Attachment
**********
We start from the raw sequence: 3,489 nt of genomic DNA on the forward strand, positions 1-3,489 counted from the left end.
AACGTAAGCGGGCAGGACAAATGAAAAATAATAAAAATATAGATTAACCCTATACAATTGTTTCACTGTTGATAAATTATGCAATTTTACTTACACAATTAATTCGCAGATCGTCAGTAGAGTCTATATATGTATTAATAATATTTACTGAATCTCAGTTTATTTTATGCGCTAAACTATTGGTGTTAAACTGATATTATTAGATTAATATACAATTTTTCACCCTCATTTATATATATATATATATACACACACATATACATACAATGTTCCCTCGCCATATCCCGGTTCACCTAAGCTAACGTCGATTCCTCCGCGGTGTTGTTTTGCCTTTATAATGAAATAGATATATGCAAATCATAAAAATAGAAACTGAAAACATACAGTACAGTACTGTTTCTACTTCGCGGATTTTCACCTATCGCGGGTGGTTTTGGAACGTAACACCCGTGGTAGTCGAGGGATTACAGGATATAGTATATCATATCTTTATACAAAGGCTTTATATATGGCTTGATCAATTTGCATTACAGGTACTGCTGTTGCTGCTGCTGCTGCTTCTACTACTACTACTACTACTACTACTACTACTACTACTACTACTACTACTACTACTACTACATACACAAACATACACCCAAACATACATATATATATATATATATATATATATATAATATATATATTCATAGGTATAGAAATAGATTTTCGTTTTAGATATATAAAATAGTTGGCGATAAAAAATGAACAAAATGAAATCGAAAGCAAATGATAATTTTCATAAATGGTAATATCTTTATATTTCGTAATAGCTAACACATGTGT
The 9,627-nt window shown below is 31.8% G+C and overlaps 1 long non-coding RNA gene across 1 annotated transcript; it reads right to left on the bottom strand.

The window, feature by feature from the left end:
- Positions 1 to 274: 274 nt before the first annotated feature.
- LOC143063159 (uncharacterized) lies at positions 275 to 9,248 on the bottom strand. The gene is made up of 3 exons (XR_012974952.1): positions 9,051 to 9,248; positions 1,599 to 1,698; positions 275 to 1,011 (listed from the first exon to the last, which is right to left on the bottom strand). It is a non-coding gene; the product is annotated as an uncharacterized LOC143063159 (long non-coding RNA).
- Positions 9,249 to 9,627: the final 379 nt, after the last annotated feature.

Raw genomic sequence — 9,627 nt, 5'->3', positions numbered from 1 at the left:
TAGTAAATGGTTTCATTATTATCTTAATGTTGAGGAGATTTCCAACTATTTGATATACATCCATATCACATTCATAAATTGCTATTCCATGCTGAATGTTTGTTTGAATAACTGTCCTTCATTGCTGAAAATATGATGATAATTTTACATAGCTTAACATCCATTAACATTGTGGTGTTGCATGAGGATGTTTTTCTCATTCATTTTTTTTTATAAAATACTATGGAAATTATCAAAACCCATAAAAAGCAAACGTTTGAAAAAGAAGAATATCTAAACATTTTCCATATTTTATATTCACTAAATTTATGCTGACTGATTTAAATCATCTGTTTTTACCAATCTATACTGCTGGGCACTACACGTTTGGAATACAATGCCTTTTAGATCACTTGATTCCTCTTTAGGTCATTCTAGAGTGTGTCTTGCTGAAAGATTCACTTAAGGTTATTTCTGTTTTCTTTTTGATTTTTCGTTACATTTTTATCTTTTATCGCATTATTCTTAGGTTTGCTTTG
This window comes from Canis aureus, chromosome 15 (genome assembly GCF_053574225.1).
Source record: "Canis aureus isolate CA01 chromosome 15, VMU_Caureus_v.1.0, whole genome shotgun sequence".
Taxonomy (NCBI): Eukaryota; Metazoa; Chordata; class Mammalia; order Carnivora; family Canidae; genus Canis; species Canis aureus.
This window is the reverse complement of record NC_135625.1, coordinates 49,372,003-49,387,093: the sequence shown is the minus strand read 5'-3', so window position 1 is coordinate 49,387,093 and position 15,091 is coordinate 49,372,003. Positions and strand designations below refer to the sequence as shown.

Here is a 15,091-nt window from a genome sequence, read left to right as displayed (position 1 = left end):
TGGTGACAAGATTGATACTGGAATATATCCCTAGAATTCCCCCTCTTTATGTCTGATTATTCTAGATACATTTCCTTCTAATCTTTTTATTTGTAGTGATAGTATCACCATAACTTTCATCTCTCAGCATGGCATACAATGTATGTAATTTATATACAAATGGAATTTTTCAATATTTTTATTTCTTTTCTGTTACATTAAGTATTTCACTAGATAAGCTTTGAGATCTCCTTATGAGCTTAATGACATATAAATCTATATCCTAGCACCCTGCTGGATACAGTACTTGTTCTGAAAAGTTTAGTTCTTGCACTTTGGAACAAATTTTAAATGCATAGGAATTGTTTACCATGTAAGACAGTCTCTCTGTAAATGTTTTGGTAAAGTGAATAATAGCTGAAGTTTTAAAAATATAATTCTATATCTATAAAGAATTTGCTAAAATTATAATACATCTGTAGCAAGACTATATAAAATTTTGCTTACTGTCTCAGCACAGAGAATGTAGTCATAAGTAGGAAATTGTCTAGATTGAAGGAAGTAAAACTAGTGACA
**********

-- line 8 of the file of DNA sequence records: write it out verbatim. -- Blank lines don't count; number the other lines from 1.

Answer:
Raw genomic sequence — 9,627 nt, 5'->3', positions numbered from 1 at the left: